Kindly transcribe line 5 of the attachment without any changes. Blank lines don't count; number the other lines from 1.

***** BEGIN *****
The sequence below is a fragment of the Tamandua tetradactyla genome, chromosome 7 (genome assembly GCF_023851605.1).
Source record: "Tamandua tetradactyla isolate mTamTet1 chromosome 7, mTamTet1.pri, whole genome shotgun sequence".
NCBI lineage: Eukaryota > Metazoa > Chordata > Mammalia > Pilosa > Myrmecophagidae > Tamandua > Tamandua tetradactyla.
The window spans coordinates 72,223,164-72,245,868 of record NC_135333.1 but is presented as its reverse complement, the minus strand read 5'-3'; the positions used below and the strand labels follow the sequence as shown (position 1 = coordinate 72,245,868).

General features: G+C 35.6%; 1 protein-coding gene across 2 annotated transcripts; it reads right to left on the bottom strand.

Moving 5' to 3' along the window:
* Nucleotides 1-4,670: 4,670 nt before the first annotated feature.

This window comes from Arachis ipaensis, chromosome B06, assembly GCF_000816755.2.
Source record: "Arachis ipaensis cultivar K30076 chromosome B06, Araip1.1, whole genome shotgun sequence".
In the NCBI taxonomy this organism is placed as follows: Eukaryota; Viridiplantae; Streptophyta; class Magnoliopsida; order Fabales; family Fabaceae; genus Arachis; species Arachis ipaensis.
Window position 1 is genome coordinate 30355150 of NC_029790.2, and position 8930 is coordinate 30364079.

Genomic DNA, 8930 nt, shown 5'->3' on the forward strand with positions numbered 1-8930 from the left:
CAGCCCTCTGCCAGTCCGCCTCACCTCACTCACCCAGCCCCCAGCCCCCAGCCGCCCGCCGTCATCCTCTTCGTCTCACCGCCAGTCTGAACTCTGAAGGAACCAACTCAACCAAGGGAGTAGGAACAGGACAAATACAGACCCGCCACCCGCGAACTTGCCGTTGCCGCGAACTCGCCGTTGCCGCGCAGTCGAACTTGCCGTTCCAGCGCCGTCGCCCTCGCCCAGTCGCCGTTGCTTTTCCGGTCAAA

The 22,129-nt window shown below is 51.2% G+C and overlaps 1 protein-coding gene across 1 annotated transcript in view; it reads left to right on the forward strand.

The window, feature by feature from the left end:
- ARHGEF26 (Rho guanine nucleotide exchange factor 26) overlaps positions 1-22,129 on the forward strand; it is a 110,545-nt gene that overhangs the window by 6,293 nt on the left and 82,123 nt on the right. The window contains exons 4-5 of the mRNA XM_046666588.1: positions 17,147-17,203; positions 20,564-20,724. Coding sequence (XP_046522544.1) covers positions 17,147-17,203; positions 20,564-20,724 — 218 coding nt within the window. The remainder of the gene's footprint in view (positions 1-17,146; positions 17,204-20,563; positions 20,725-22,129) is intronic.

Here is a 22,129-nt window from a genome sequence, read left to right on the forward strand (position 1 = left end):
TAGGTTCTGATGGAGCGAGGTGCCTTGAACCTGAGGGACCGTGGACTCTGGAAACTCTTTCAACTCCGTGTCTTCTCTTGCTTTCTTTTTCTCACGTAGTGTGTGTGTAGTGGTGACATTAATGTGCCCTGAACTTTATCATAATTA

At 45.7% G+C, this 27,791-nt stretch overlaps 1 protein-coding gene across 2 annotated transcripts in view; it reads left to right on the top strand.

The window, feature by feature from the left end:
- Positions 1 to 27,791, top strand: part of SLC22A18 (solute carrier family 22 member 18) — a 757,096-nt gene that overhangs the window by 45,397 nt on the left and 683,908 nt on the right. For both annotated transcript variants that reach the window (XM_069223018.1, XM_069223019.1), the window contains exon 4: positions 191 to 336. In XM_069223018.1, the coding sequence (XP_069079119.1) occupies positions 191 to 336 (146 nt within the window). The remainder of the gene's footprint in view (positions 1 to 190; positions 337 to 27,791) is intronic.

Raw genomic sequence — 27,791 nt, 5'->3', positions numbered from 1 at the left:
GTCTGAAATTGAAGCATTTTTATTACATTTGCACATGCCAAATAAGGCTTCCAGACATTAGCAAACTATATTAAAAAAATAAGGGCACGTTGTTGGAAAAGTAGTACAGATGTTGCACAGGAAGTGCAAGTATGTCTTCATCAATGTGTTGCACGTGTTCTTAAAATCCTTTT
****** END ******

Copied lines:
General features: G+C 35.6%; 1 protein-coding gene across 2 annotated transcripts; it reads right to left on the bottom strand.